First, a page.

The library, located at the Lions Club Building along McArthur highway in Matina in this city, is a joint project of the Davao Association of College and Schools (DACS), the Davao City Lions (Host) Club and the Kyabaan Association, Inc. (KAI).
“The library aims to respond actively to the information, education and communication needs of students and professionals in search of development and positive change relevant to Philippine realities,” says May Fe Templa, managing director of KAI who also manages the library.
It features various collections of college textbooks, books published by Ibon, even those by the National Democratic Front. There are also progressive books on unionism, class struggle, martial law, and even Amado Guerrero’s “Philippine Society and Resolution.”
The library also has an extensive collection of Chinese publications, ranging from Chinese arts, culture and society to magazines and Chinese story books such as “Spring Silkworms” by Mao Tun, Chinese stories compiled by Jiao Bo, “Lovely Land” by Yang Shuo, Pu Songling Selected Tales of Liao Zhai, “The Butterfly and Other Stories” by Wang Meng.
Other collections include “Plato for Beginners,” “Economics for Beginners” and “Sex for Beginners,” literary books and readings on sexual reproductive health, gender, health, and environmental issues, legal and social issues. One can also purchase copies of Ibon books that are for sale. They can even rent educational and documentary films from Lions Club and Department of Health at 10 pesos each.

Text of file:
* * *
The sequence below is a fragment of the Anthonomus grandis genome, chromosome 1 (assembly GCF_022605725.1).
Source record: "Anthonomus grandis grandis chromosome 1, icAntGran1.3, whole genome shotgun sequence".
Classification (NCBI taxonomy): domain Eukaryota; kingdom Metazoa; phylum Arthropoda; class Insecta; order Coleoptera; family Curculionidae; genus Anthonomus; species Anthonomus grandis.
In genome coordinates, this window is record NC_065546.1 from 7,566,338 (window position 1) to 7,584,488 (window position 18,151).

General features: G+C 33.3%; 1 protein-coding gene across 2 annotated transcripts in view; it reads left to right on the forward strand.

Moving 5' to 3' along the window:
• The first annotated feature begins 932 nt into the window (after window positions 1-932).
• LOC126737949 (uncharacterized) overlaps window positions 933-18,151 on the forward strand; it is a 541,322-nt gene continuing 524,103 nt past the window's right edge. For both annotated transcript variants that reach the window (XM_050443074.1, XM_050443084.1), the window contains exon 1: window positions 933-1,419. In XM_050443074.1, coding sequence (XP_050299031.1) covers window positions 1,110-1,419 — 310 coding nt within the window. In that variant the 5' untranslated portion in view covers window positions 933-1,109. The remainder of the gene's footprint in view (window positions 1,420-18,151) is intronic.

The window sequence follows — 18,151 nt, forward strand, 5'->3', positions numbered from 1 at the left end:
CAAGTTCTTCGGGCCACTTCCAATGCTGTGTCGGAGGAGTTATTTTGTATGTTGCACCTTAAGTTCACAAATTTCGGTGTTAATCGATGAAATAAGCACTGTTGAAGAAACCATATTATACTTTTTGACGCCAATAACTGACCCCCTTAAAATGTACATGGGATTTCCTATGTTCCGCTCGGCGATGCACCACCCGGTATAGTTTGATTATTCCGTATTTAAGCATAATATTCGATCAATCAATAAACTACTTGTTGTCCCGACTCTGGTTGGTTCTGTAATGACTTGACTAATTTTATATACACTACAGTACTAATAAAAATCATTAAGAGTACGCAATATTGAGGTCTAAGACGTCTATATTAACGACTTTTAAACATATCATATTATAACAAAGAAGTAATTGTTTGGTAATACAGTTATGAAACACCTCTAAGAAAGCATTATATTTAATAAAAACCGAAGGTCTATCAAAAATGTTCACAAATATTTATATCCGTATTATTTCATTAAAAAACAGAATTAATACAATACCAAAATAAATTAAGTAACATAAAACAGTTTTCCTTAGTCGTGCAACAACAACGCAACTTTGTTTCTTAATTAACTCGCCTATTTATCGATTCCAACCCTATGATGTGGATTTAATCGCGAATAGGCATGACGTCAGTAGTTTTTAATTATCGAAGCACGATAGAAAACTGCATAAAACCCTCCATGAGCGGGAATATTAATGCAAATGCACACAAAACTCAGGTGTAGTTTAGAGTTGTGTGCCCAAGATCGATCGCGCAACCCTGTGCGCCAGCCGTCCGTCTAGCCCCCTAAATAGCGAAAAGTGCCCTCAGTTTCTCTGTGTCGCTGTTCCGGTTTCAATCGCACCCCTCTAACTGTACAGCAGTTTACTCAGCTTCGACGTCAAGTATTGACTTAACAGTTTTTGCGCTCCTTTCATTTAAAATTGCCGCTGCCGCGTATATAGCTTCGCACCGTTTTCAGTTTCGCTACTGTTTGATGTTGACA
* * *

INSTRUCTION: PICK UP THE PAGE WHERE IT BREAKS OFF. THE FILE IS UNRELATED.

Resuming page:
The library was named after Wang Shu Shin’s mother, Doña Luisa Villa Abrille. The late Wang Shu Shin is a member of the Lions Club.
Members of the library’s book club can borrow and take the books home. For non-members, the books are only for reading inside the library.
Interested citizens can avail the perks of being a club member by paying an annual membership fee of P50 for students and P75 for professionals.
The library, however, also has its problems. Lack of money is the most major. “The money we get from the membership fee is not enough to support our personnel and other operating expenses,” says Templa.
The library, which started operations last February, is open from 9 a.m. to 4:30 p.m., Mondays to Fridays. (Thea S. Padua / MindaNews)